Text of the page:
Investors looking for relief from the stock market’s recent turbulence may want to consider a dose of U.S. health care stocks.
The sprawling sector – which spans everything from pharmaceutical and biotechnology firms to hospital operators and health care insurers – is “relatively well positioned for troubled economic times,” said Matthew Coffina, a health care stock analyst at Chicago-based Morningstar Inc. “People can’t cut back on their health care spending to the extent they can cut spending on cars and major appliances.”
Amid growing concerns about the European debt crisis and faltering U.S. growth, investors have flocked to the industry, pushing up the 52-member S&P 500 Health Care Index by 11 per cent this year, far above the 5-per-cent return for the broad U.S. stock market and a 1.1-per-cent loss for its Canadian counterpart.
Despite those gains, many health care stocks are still cheap, said Vito Maida, founder of Toronto-based Patient Capital Management Inc. “The ones showing the best valuations are pharmaceutical companies and the health care insurers,” he said. “They are trading on average under 10.5 times forward earnings.”
The low valuations reflect investor worry that drug makers’ profits will be hurt by the expiration of patent protection on several popular drugs. There is also concern that the 2010 U.S. health-reform bill will reduce profit margins for many health care providers, because of greater government involvement in the medical area.
Mr. Maida, though, believes the concerns are overblown. His HAP North American Value exchange-traded fund is 25-per-cent invested in U.S. health care stocks. He believes the sector will benefit from aging North American and European populations that will need more medical services, and from growing spending on health care by emerging nations.
“Health care is becoming more affordable, and is seen as a basic right in many parts of the world,” Mr. Maida said. “And many of the pharmaceutical companies are growing in emerging markets.”
Andrew Waight, a portfolio manager with Altrinsic Global Advisors LLC, says investors should be aware of the risks that go along with the sector. Health care is heavily regulated by governments that “can always change the rules of the game” as they try to reduce costs to grapple with debt burdens, Mr. Waight said, adding: “They can cut back on reimbursements [for medical services], change regulatory metrics or make it harder for drug approval.”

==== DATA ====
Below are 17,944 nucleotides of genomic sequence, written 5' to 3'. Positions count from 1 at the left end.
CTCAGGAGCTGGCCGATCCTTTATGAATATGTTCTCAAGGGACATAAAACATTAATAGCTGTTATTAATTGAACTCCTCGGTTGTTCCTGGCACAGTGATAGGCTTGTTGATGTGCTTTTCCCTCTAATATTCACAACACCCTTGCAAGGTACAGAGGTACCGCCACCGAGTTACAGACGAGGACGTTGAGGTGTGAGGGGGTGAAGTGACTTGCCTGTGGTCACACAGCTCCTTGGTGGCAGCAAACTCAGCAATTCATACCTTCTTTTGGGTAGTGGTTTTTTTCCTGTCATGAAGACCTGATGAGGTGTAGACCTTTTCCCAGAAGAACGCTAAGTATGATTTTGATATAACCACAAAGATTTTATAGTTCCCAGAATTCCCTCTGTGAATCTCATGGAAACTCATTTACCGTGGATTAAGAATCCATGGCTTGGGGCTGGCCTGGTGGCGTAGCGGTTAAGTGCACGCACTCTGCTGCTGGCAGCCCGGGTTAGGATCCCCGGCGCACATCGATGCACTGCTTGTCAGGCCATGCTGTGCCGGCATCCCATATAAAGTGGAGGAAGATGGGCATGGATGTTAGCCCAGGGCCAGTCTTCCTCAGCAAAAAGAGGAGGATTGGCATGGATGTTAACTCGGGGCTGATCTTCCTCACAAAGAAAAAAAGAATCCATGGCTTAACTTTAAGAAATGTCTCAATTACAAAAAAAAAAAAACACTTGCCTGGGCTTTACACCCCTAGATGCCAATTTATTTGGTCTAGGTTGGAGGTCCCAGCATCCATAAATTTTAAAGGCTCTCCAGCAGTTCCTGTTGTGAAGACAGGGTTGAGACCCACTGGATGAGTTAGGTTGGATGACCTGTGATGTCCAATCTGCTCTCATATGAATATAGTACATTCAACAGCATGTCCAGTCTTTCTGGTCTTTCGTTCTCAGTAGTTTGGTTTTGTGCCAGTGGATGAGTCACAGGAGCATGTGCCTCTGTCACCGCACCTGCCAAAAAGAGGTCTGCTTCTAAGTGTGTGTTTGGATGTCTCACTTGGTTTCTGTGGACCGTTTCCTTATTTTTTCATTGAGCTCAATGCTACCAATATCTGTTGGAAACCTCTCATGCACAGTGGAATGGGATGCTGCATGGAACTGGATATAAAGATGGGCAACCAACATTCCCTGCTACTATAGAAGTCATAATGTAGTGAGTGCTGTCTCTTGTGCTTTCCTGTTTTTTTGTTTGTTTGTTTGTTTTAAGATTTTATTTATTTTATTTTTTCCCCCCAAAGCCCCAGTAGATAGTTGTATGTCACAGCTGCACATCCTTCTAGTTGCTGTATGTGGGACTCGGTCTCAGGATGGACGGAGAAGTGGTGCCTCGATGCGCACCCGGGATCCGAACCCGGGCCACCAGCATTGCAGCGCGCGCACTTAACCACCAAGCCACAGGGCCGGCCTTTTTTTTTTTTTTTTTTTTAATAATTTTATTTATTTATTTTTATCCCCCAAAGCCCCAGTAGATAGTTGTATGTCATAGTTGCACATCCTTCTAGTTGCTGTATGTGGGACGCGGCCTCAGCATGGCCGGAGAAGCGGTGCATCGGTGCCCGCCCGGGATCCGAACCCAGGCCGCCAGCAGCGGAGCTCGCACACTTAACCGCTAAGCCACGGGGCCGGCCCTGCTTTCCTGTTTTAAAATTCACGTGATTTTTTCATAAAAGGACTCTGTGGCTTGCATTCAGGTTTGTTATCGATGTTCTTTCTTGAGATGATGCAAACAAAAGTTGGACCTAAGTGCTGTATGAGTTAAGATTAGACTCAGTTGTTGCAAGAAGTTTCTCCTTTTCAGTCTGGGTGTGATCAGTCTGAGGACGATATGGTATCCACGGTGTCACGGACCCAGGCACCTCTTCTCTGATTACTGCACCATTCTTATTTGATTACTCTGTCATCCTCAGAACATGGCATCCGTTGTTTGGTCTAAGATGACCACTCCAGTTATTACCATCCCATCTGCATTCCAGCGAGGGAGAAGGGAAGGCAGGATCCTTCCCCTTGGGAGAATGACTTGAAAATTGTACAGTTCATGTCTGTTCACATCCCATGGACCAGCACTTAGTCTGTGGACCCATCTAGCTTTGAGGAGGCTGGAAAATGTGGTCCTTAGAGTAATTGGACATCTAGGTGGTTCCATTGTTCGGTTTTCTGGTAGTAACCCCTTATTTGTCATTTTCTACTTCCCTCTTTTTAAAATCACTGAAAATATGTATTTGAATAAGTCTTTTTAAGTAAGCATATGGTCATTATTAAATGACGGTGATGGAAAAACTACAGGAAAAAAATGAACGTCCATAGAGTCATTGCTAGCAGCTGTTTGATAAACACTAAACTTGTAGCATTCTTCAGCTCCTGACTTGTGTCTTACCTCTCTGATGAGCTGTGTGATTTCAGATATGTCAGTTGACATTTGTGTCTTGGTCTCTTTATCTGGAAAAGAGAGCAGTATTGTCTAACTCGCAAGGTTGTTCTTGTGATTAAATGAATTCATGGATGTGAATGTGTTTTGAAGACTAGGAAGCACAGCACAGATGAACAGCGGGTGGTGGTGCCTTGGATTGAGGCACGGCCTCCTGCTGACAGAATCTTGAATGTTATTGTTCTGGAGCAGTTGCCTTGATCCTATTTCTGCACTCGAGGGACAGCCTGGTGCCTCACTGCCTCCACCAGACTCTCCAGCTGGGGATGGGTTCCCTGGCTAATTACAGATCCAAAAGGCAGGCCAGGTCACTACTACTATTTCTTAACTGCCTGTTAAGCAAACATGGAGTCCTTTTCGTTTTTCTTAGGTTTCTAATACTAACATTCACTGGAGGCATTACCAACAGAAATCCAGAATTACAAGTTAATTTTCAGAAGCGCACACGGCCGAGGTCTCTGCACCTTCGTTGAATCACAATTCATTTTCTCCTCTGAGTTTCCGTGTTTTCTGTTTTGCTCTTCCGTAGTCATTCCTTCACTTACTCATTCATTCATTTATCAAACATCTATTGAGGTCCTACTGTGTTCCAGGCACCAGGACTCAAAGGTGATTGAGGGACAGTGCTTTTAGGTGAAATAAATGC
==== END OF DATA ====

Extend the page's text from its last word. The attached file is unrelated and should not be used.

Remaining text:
Still, Mr. Waight says he is now more bullish on the pharmaceutical giants than he has been for the past seven years, because the impact of drugs going off patent will reach a peak in 2012, then decline.
“Drugs will still go off patent, but the sales [that will be lost] are not as great after 2012,” said Mr. Waight, who runs the CI Global Health Sciences fund. “It doesn’t mean that these [drug firms] are going back to being fast-growing companies, but at least that negative overhang won’t be there.”
Some of the best opportunities are in mid-sized firms with innovative products, Mr. Waight said. He likes names such as Gilead Sciences Inc., which develops and commercializes innovative therapies for various diseases, and Celgene Corp., which makes drug therapies for cancer and inflammatory disorders.
Also worth considering are U.S. health care insurers, also known as managed-care companies. They are stepping up acquisitions and getting involved in businesses such as health information technology.
Wendy Chua, a portfolio manager with Mackenzie Financial Corp., owns stocks such as hospital operator HCA Holdings Inc. and drug maker Shire PLC in her Mackenzie Universal Health Sciences fund.
Investors can also get wide exposure to the industry through Canadian-listed ETFs such as BMO Equal Weight Health Care and iShares S&P Global Health Care, which hedge foreign currency exposure back to Canadian dollars. U.S.-listed ETFs range from SPDR Health Care ETF to biotech plays such as SPDR S&P Biotech ETF and iShares Nasdaq Biotechnology ETF.
Vito Maida, founder of Patient Capital Management Inc.
The U.S. drug giant, which has been under pressure because of expiring patents on key drugs such as Lipitor, wants to spin off non-core units to enhance shareholder value, Mr. Maida said. Pfizer, which has lots of cash on its balance sheet, will likely use some of the proceeds to buy back shares. Mr. Maida considers the stock to be cheap at nine times forward earnings, with a yield of 4 per cent. His one-year target is about $28 a share.
Andrew Waight, portfolio manager with Altrinsic Global Advisors LLC
BioMarin Pharmaceutical Inc.
The U.S. specialty pharmaceutical company, which focuses on drugs to treat rare diseases, is profitable. It is expected to generate $400-million (U.S.) in revenue this year, and is spending about $200-million on research and development, Mr. Waight said. He thinks the stock could hit $40 a share in a couple of years if it reaches key milestones in its clinical trials.
Wendy Chua, portfolio manager with Mackenzie Financial
The provider of kidney dialysis services has predictable and recurring revenues from treating diabetes in an aging population, Ms. Chua said. DaVita has cut costs to deal with reduced Medicare payouts, and she thinks the stock, which trades at 14.5 times forward earnings, could hit $100 a share in a year.
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